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WIREs Comput Mol Sci
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Protein–ligand interaction databases: advanced tools to mine activity data and interactions on a structural level

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The formation of molecular complexes between proteins and small organic substances is a fundamental concept of life. Biochemical experiments from X‐ray crystallography to isothermal titration calorimetry (ITC) are applied in large‐scale providing data for the analysis of the structural foundations of binding affinity. In recent years, several, mostly publically available databases emerged containing affinity data and structural information. These databases are central for the construction of complex models describing interaction geometries and correlate structural features to the strength of binding. Binding affinity databases reflect the knowledge of affinity measurements from many sources, mostly scientific and patent literature. A critical aspect is the data quality, which is affected by transcription errors during database construction as well as experimental uncertainties. The Protein Data Bank (PDB) is the central resource for macromolecular biological structures containing nearly 100,000 data entries today. Sophisticated geometric databases have been constructed based on this allowing for complex queries about the spatial arrangement of functional groups and their interactions. For scientists working in molecular design like medicinal chemists, access to this information can substantially support the process of creating new molecular entities specifically interacting with proteins of interest. WIREs Comput Mol Sci 2014, 4:562–575. doi: 10.1002/wcms.1192 This article is categorized under: Structure and Mechanism > Molecular Structures Computer and Information Science > Chemoinformatics Computer and Information Science > Databases and Expert Systems
Example user query possible in Relibase. A hydroxyphenyl group is defined as part of the ligand. An aromatic ring and a guanidine group are defined as parts of the protein. Distance constrains are shown in green dashed lines, and angle constrains are indicated in purple. Ring normals can be defined in the Relibase graphical user interface and are shown in orange here.
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Example user query possible in PROLIX. A hydroxyphenyl group is defined as part of the ligand. Interactions between atoms of the ligand and amino acids are shown with blue dashed lines. Distance constraints are depicted with green dashed lines. Distance constraints between amino acids either refer to the distance between their Cα atoms or between their closest atoms. Arginine and phenylalanine should be present in the binding site, indicated by their names. The absence of an amino acid is defined by a crossed name, in this case glutamine.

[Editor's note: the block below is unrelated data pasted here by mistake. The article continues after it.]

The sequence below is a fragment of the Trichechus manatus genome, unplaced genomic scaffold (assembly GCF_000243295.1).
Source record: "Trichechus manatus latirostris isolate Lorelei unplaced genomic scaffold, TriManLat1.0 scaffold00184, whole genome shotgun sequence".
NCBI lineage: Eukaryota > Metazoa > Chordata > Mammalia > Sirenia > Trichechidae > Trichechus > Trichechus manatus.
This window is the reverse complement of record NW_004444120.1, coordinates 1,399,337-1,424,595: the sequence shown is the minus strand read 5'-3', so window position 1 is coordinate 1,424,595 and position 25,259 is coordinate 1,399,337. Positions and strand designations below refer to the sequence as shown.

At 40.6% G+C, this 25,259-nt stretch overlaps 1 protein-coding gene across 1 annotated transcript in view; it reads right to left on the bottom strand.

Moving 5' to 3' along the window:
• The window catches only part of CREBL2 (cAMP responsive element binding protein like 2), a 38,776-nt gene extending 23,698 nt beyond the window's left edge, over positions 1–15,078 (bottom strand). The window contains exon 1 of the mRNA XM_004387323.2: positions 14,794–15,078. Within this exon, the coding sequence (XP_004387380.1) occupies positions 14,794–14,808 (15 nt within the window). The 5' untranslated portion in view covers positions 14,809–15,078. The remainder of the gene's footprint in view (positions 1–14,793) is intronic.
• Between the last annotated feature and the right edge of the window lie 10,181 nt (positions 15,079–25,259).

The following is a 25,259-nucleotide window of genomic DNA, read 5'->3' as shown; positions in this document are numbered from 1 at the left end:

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Example user query for PRDB. Using the ligand substructure search, all ligands containing a hydroxyphenyl group can be searched. Distance constraints are shown with green dashed lines between the corresponding atoms. Angle constrains can be added for the relative position of two ring systems. This angle, shown in purple, refers to the angle between the two ring normals, depicted in orange. Distance constraints between residues can only be stated as distances between their Cα atoms.
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Example user query possible in PDBeMotif. The query consists of two search elements: A hydroxyphenyl group as ligand substructure and a protein sequence consisting of phenylalanine—any amino acid (x)—arginine. Two interactions between both search elements are defined: (1) a hydrogen bond between the ligand's oxygen and the arginin's NH1, shown in blue. (2) a plane–plane interaction between the ligand's and the phenylalanine's aromatic rings, depicted in blue. The plane–plane interaction can further be specified with an angle between both ring normals. The angle constraint is shown in purple, while the ring normas are depicted in orange.
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Computer and Information Science > Chemoinformatics
Structure and Mechanism > Molecular Structures

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